Investigating the Introduction of a Regulatory Fintech Advancement Designed to Reduce Limited Attention Regarding Inactive Saving Accounts – Data, Survey, and Field Experiment
63 Pages Posted: 9 Mar 2017 Last revised: 23 Sep 2019
Date Written: August 31, 2019
Dynamic global job markets and the increasing variety and complexity of worldwide retirement savings systems resulted in many lost and forgotten retirement savings accounts. This paper uses proprietary data, survey data and a field experiment to study the introduction of a unique fintech advancement – a centralized new website created by the Israeli regulator to help individuals find inactive retirement savings accounts and close them (i.e., withdraw the savings or transfer them to active accounts). The website lowered the information search costs. This regulatory fintech advancement was complemented with a new tax exemption designed to encourage the closing of inactive accounts in provident funds because of new minimum fees that came into effect. The government’s efforts reduced limited attention but did not eliminate it: Proprietary data indicate that those who closed the inactive accounts live in proximity to the country’s urban economic centers and in areas with a higher socioeconomic index than those who retained them. Survey data indicate that those who lacked financial literacy and confidence in their financial knowledge (proxies for costs) were less likely to act. The results of a controlled field experiment indicate that an intervention with a human touch can promote greater involvement and suggests that part of the limited attention is behavioral.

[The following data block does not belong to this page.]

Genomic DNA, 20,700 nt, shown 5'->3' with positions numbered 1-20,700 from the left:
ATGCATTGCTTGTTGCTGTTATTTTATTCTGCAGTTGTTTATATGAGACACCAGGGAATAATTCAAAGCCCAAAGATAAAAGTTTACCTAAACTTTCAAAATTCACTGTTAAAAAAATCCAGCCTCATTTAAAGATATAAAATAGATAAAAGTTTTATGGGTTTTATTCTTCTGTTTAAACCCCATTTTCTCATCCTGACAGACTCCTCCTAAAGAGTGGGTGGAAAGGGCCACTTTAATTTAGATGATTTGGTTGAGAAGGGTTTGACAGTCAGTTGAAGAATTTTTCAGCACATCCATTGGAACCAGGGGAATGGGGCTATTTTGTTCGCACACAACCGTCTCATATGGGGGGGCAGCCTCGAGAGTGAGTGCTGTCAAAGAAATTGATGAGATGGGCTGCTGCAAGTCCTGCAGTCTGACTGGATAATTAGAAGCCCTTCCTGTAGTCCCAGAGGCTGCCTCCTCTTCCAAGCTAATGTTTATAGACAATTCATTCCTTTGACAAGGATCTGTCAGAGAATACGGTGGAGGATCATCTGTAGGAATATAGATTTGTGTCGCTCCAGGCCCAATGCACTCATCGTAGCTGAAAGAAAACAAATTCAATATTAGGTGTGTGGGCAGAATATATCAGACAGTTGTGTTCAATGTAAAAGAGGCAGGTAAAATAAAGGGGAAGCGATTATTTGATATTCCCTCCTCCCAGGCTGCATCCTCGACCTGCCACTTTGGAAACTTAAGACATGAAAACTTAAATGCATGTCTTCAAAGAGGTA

Keywords: limited attention; retirement savings; financial literacy; financial regulation; fintech; field experiment
JEL Classification: D12, D14, D83, D91, G28, G40, J32
Suggested Citation: Suggested Citation